The universe was actually composed of thousands of gods (all of which were part of Atum) in the Egyptian understanding, because "all the elements and forces that a human being might encounter in this world are not impersonal matter and energy but the forms and wills of living beings – beings that surpass the merely human scale, and are therefore gods." Into the universe, Atum commanded the creation of plants and animal life, Re formed man as his image, of Khnum fashioned man on a potter's wheel with the breath of the god (Re or Hekat or Aton) giving life to the image. In some accounts, man springs from the tears of the eye of Atum (the sun).

After speaking into existence the "universe" and its millions of gods with their towns, shrines, and offerings, Ptah rested with everything in order. . . .

In Egyptian theology, all of creation was done in a single day, which was called "the first occasion." At the end of the day, the sun traveled through the Duat (the Egyptian underworld) and fought the enemies of order to arise victorious the next day. [So when the sun sets, it goes through the underworld and fights with the deities of the underworld which would bring disorder until it rises again the next day.] Each succeeding day reenacted the creation event: the sun had won its victory over the enemies again and begun a new day of order.[2]


Student: You say it's composite. Is there any one thing that's true of all of them?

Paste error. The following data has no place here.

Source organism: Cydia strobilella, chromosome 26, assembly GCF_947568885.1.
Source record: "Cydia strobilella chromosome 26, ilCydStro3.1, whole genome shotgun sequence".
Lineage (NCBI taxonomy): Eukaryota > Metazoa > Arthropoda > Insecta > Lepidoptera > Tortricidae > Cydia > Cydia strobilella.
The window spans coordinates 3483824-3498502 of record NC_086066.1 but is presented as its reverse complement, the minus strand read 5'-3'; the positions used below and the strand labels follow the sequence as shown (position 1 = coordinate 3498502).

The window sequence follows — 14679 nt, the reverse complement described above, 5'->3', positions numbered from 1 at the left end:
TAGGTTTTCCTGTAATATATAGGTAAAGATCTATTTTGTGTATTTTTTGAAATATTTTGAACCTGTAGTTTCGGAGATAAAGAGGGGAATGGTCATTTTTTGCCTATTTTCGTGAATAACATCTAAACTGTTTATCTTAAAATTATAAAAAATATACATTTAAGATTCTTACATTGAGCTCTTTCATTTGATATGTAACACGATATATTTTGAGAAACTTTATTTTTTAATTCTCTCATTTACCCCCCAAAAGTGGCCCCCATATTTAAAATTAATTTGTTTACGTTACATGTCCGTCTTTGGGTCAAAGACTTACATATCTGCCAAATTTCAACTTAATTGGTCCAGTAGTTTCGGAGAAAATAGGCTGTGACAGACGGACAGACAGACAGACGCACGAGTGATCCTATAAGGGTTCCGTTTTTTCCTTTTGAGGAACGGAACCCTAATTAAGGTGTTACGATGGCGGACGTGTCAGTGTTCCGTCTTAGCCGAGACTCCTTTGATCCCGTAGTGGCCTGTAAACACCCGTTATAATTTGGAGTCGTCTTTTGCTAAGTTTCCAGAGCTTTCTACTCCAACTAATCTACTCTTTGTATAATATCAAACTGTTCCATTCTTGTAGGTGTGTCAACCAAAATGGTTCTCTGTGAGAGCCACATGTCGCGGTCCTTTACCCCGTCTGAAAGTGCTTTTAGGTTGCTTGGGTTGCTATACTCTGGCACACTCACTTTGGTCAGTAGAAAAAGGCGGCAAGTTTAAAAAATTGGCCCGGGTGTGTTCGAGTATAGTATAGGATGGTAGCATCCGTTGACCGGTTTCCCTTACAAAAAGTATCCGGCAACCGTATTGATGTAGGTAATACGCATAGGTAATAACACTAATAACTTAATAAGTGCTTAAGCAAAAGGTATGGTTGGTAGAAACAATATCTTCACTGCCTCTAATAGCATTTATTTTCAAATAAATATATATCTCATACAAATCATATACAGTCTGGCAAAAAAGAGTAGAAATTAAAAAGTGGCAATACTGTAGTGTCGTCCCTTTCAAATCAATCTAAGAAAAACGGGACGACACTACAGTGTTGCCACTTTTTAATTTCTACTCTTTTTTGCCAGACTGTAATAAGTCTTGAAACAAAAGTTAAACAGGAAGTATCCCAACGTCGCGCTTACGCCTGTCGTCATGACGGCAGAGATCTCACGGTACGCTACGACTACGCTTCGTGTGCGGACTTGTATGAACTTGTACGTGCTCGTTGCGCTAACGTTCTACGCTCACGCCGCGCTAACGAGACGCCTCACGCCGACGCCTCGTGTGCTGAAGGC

Dr. Craig: That's a very good question because I can't emphasize enough that there is no coherent unified account. This is a mosaic that's been cobbled together by these modern scholars that represents different theologies from different Egyptian cities like Heliopolis, Thebes, and Memphis. They've cobbled it together, and these texts are spread over more than 2,000 years. So are there any elements that are common? I think, and we'll talk about this more later, that one of the most principal common elements would be what we could call monism – namely that multiplicity and diversity all emerge from an undifferentiated primal state of affairs. This was represented by water and darkness because water is so amorphous it can take any sort of shape in their thinking (they were unaware of the molecular structure of water, of course). So it seemed a suitable symbol to represent this undifferentiated absolute primordial condition in which there were no distinct things. What happens then is that the God brings himself into existence out of this state. It's not that he's uncreated. I looked at the text to see maybe they think he just came into being uncaused. No, the texts say he created himself. That would seem to be a common element to all of these. Then of course polytheism. These myths are more theogonies than cosmogonies. A cosmogony (as you can see from the word cosmos) is an account of the origin of the world. But a theogony (as you can see from the word theos which means “god”) is an account of the origin of gods. So these are, properly speaking, theogonies about how the gods come into being out of this primordial undifferentiated condition. Those would be a couple of elements that would be common to all of them.